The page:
The number of frame suppliers who can build alloy frames designed around mid-motors and in-tube batteries is limited globally. For this reason the Dutch VDL Groep has invested substantially in a fully automated frame building facility in the Netherlands.
While the e-bike market still shows dynamic growth in mature markets in Central and Northwestern Europe, the market share is still considerably lower in regions ranging from Europe’s South and East to North America and Asia. From a global perspective, demand is likely to keep growing, but it is going to face a number of bottlenecks from the availability of battery cells and semiconductors to the capacity of frame builders capable of manufacturing aluminum frames that feature advanced integration of the mid-motor and battery. VDL Groep [Hall 9.1 / C02], known for its advanced manufacturing methods in the automotive world, has identified this bottleneck. And it has reacted by investing an initial amount of multiple million Euro in a fully automated production for aluminum e-bike frames.
The production of VDL Bike Frame Technologies, as the new subsidiary is called, will be set up in Breda in the Netherlands with a yearly capacity of about 70,000 frames. With Dutch e-bike brand Qwic, a first key customer has already signed a contract to get 50,000 frames over the next three years – which amounts to about one quarter of the production capacity. According to Qwic’s founder and CEO Taco Anema, this long-term strategic cooperation is key for his brand to take control of its supply chain, improve quality, reduce lead times and accelerate the pace of product innovation. “Having frames produced locally will make us more flexible, innovative and sustainable. This will then translate into better products for our customers,” Anema explains.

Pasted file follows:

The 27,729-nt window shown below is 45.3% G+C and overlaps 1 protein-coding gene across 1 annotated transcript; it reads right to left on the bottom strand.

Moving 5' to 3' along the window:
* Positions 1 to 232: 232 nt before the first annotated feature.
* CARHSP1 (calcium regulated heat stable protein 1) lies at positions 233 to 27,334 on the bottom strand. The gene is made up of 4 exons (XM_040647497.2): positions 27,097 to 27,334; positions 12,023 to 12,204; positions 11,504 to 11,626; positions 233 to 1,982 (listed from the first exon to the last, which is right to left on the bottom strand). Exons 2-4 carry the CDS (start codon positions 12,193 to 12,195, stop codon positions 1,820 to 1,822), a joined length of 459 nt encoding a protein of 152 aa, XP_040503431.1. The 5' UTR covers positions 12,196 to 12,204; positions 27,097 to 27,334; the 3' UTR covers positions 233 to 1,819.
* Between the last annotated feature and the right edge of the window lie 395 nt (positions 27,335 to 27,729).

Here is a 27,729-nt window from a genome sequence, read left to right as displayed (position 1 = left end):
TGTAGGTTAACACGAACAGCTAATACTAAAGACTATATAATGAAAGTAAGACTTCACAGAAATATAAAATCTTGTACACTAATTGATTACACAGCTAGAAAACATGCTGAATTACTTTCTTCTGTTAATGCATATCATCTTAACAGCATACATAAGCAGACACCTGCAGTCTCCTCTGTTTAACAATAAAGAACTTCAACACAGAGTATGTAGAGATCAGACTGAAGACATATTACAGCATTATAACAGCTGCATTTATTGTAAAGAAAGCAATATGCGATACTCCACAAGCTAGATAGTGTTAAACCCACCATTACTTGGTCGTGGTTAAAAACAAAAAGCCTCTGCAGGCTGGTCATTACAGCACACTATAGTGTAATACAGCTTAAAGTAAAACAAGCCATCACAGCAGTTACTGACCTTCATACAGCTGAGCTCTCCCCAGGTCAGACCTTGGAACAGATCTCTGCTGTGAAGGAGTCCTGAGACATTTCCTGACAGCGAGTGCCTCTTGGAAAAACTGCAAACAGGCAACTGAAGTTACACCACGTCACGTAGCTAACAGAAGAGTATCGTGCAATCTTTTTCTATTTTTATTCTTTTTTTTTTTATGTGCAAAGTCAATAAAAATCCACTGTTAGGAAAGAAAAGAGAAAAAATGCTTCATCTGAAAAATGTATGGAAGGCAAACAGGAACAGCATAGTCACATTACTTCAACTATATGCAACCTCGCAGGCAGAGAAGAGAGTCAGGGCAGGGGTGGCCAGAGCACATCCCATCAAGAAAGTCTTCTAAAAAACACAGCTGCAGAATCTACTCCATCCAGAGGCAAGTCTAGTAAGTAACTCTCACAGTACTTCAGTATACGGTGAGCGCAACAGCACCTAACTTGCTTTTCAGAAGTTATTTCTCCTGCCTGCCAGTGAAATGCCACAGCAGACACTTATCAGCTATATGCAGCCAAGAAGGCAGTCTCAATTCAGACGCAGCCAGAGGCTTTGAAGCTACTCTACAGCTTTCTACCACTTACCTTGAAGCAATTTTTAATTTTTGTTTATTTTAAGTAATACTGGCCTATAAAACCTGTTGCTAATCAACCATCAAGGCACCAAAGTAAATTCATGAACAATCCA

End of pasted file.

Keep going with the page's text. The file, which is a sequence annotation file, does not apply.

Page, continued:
VDL Groep’s president and CEO Willem van der Leegte is also enthusiast: “Although the Netherlands can be considered the cycling country per excellence, the frame as the core component of the bicycle is mainly produced outside of Europe. With VDL Bike Frame Technologies, we will be bringing this production back to our country as well, enabling our customers to reduce their carbon footprint substantially. Having a fully automated production line will allow us to produce competitively.” Other bicycle companies in talks to get frames produced by this new Dutch supplier include the Belgian Cycling Factory, known for its Ridley and Eddy Merckx brands.
And that’s not all: VDL Fibertech Industries, another subsidiary, has also set its sights on the bicycle business, focusing on carbon fibre constructions and already having built first forks for cyclocross bikes that are currently being tested in independent laboratories. Depending on market demand, VDL Bike Frame Technologies strives to expand its modular production process, helping to overcome the bottleneck regarding aluminum e-bike frames.